The habitable zone of Vega is centered around 7.1 AU. An Earthlike planet orbiting in the habitable zone will have an orbital period around 10.9 Earth years [citation needed] .


Cultural significance

The star has been the subject of many 'firsts' in Astronomy; in 1850 it became the first star to be photographed, and in 1872 the first to have its spectrum photographed. It was also debatably the first star to have its parallax measured, in the pioneering experiments of Friedrich Struve in 1837. Finally, it became the first star to have a car named after it, when Chevrolet launched the 'Vega' in 1971. For the game, see: 1850 (board game) 1850 (MDCCCL) was a common year starting on Tuesday (link will display the full calendar) of the Gregorian calendar (or a common year starting on Sunday [1] of the 12-day-slower Julian calendar). ... Year 1872 (MDCCCLXXII) was a leap year starting on Monday (link will display the full calendar) of the Gregorian Calendar (or a leap year starting on Saturday of the 12-day slower Julian calendar). ... This does not adequately cite its references or sources. ... Friedrich Georg Wilhelm von Struve (1793-1864) Friedrich Georg Wilhelm von Struve (Russian: Vasily Yakovlevich Struve) (April 15, 1793 – November 23, 1864 (Julian calendar: November 11)) was a Baltic-German astronomer from a famous dynasty of astronomers. ... Queen Victoria, Queen of the United Kingdom (1837 - 1901) 1837 (MDCCCXXXVII) was a common year starting on Sunday (see link for calendar). ... Chevrolet (IPA: ʃɛv. ... Year 1971 (MCMLXXI) was a common year starting on Friday (link will display full calendar) of the 1971 Gregorian calendar. ...


In Chinese mythology, there is a love story of Qi Xi 七夕 in which Niu Lang 牛郎 (Altair) and his two children (β and γ Aquilae) are separated forever from their mother Zhi Nü 織女 (Vega) who is on the far side of the river, the Milky Way 銀河. The Japanese Tanabata festival is also based on this legend. Chinese mythology is a collection of cultural history, folktales, and religions that have been passed down in oral or written form. ... Qi Xi (Chinese: ; Pinyin: ; literally The Night of Sevens), sometimes called Chinese Valentines Day or Magpie Festival, falls on the seventh day of the seventh lunar month on the Chinese calendar; thus its name. ... Altair (α Aql / α Aquilae / Alpha Aquilae / Atair ) is the brightest star in the constellation Aquila and the twelfth brightest star in the nighttime sky, at visual magnitude 0. ... The star Alshain (Scientific Name Beta Aquilae) is located at right ascension 19h 55. ... TARAZED (Gamma Aquilae). ... For other uses, see Milky Way (disambiguation). ... People dressed in yukata at Tanabata Tanabata ), meaning Seven Evenings) is a Japanese star festival, derived from Obon traditions and the Chinese star festival, Qi Xi. ...


Medieval astrologers counted Vega as one of the Behenian stars and related it to chrysolite and winter savory. Cornelius Agrippa listed its kabbalistic sign under Vultur cadens, a literal Latin translation of the Arabic name. The Middle Ages formed the middle period in a traditional schematic division of European history into three ages: the classical civilization of Antiquity, the Middle Ages, and modern times. ... An astrological chart (or horoscope) _ Y2K Chart — This particular chart is calculated for January 1, 2000 at 12:01:00 A.M. Eastern Standard Time in New York City, New York, USA. (Longitude: 074W0023 - Latitude: 40N4251) Astrology (from Greek: αστρολ&#959... List of Behenian Stars Caput Algol (Algols head, associated with the head of Gorgona), Pleiades (actually, several stars), Aldebaran, Alhayhoch, Canis Maior (actually, a constellation, like the next one), Canis Minor, Cor Leonis (Hearth of the Lion), Cauda Urse (Tail of the Bear), Ala Corvi (Wing of the crow... Olivine The mineral olivine is a magnesium iron silicate with the formula (Mg,Fe)2SiO4 in which the ratio of magnesium and iron varies between the two endmembers of the series: forsterite (Mg-rich) and fayalite (Fe-rich). ... Binomial name Satureja montana Winter savory (Satureja montana) is a perennial herb native to warm temperate regions of the Northern Hemisphere. ... Cornelius Agrippa, as portrayed in Libri tres de occulta philosophia Heinrich Cornelius Agrippa von Nettesheim (born in Köln September 14, 1486 - died in Grenoble February 18, 1535) was a magician and occult writer, astrologer, and alchemist. ... The tree of life Kabbalah (קבלה Reception, Standard Hebrew Qabbala, Tiberian Hebrew Qabbālāh; also written variously as Cabala, Cabalah, Cabbala, Cabbalah, Kabala, Kabalah, Kabbala, Qabala, Qabalah) is a religious philosophical system claiming an insight into divine nature. ... Image File history File links After Agrippa File history Legend: (cur) = this is the current file, (del) = delete this old version, (rev) = revert to this old version. ...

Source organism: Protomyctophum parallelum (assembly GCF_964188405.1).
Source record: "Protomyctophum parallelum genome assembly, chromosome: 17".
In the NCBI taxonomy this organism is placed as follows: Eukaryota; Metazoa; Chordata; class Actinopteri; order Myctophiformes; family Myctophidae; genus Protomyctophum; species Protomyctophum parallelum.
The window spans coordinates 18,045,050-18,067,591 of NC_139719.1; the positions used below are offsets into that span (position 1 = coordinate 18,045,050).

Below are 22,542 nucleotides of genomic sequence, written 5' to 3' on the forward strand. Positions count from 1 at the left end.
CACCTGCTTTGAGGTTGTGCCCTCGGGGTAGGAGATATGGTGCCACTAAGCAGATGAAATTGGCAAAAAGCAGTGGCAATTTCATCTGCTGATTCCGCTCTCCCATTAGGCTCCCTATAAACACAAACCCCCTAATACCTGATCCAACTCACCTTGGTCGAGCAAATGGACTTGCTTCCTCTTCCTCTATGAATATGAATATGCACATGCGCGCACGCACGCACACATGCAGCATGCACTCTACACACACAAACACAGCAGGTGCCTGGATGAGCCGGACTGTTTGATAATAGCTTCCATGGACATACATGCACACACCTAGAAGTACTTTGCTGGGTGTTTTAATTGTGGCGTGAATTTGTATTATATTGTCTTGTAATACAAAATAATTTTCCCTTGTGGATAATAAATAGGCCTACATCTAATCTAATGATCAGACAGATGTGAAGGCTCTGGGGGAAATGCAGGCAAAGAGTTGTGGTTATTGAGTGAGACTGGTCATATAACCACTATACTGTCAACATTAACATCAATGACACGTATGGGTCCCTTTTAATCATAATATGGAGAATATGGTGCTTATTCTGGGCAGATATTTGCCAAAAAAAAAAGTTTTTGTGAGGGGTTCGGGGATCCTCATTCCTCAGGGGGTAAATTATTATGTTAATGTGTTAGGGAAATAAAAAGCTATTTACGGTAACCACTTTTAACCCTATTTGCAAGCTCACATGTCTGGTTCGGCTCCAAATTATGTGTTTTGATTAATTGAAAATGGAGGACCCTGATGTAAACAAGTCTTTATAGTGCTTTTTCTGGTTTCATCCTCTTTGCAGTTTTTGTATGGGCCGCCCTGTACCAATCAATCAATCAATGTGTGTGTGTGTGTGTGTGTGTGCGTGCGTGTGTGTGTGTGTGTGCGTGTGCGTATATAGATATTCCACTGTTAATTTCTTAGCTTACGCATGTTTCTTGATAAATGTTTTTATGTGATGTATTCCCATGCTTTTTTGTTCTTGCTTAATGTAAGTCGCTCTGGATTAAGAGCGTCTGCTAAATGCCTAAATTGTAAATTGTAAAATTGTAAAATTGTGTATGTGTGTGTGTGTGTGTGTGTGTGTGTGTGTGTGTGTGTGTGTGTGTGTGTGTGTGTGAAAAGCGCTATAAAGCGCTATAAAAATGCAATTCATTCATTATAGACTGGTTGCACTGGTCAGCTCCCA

See also: Vega in fiction

Vega (Alpha Lyrae), one of the brightest stars in the night sky, has appeared in many science fiction stories. ...

References

  1. ^ Peterson, Deane (2006). "Vega is a rapidly rotating star". Nature 13 April 2006.
  2. ^ Gulliver, A. F., Hill, G., and Adelman, S. J. 1994, Astrophysical Journal Letters, v. 429, pp. L81-L84. [1]
  3. ^ Peterson, Deane (2006). "Vega is a rapidly rotating star". Nature 13 April 2006 (preprint).
  4. ^ Joint Astronomy Centre, Hilo (April 21, 1998). Astronomers discover possible new Solar Systems in formation around the nearby stars Vega and Fomalhaut. Press Release.
  5. ^ Wilner, D., Holman, M., Kuchner, M., & Ho, P.T.P. (2002). "Structure in the Dusty Debris around Vega". "The Astrophysical Journal" 569, L115-L119. (Abstract)
  6. ^ Wyatt, M. (2003). "Resonant Trapping of Planetesimals by Planet Migration: Debris Disk Clumps and Vega's Similarity to the Solar System". The Astrophysical Journal 598, 1321-1340. (Abstract)
  7. ^ The Royal Observatory, Edinburgh (December 1, 2003). New evidence for Solar-like planetary system around nearby star. Press Release.

The Royal Observatory, Edinburgh (ROE) is located on Blackford Hill in the south of the city of Edinburgh. ...

External links

  • Vega. SolStation. Retrieved on November 9, 2005.
  • Coronagraphic Search for Extra-Solar Planets around epsilon Eri and Vega
  • Sir Harry Kroto, NL presents 8 Astrophysical Lectures including discussion of Vega Freeview videos provided by the Vega Science Trust.

  Results from FactBites:
 
Vega - Wikipedia, the free encyclopedia (2016 words)
Vega is the brightest star in Lyra, and the fifth brightest star in the sky.
Vega is a vertex of the Summer Triangle, which consists of Vega (in Lyra), Deneb (in Cygnus) and Altair (in Aquila).
The flux density of Vega drops rapidly in the infrared, and is near 100 Jy at 5 micrometres.
Vega program - Wikipedia, the free encyclopedia (1241 words)
Vega 1 made its closest approach on March 6, around 8,890 km from the nucleus, and Vega 2 made its closest approach on March 9 at 8,030 km.
Vega 1 made its closest approach to the comet on March 6 at a distance of 8,890 km.
Vega 2 flew in closer to the comet nucleus at a distance of 8,030 km on March 9, 1986.
  More results at FactBites »